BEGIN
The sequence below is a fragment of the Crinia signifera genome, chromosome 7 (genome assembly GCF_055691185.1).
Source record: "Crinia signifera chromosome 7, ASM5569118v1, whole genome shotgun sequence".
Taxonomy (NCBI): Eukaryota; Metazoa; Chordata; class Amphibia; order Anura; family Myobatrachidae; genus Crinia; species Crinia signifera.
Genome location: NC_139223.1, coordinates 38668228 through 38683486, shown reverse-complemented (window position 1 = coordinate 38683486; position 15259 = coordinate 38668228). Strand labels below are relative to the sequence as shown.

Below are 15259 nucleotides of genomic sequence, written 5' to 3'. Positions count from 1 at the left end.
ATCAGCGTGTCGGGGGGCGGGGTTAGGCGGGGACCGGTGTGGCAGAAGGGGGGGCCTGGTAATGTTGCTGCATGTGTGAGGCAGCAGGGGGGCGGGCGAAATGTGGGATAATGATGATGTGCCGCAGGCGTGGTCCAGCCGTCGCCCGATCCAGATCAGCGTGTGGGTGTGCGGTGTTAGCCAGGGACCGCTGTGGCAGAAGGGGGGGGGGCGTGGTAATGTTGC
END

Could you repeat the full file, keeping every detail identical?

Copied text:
The sequence below is a fragment of the Crinia signifera genome, chromosome 7 (genome assembly GCF_055691185.1).
Source record: "Crinia signifera chromosome 7, ASM5569118v1, whole genome shotgun sequence".
Taxonomy (NCBI): Eukaryota; Metazoa; Chordata; class Amphibia; order Anura; family Myobatrachidae; genus Crinia; species Crinia signifera.
Genome location: NC_139223.1, coordinates 38668228 through 38683486, shown reverse-complemented (window position 1 = coordinate 38683486; position 15259 = coordinate 38668228). Strand labels below are relative to the sequence as shown.

Below are 15259 nucleotides of genomic sequence, written 5' to 3'. Positions count from 1 at the left end.
ATCAGCGTGTCGGGGGGCGGGGTTAGGCGGGGACCGGTGTGGCAGAAGGGGGGGCCTGGTAATGTTGCTGCATGTGTGAGGCAGCAGGGGGGCGGGCGAAATGTGGGATAATGATGATGTGCCGCAGGCGTGGTCCAGCCGTCGCCCGATCCAGATCAGCGTGTGGGTGTGCGGTGTTAGCCAGGGACCGCTGTGGCAGAAGGGGGGGGGGCGTGGTAATGTTGC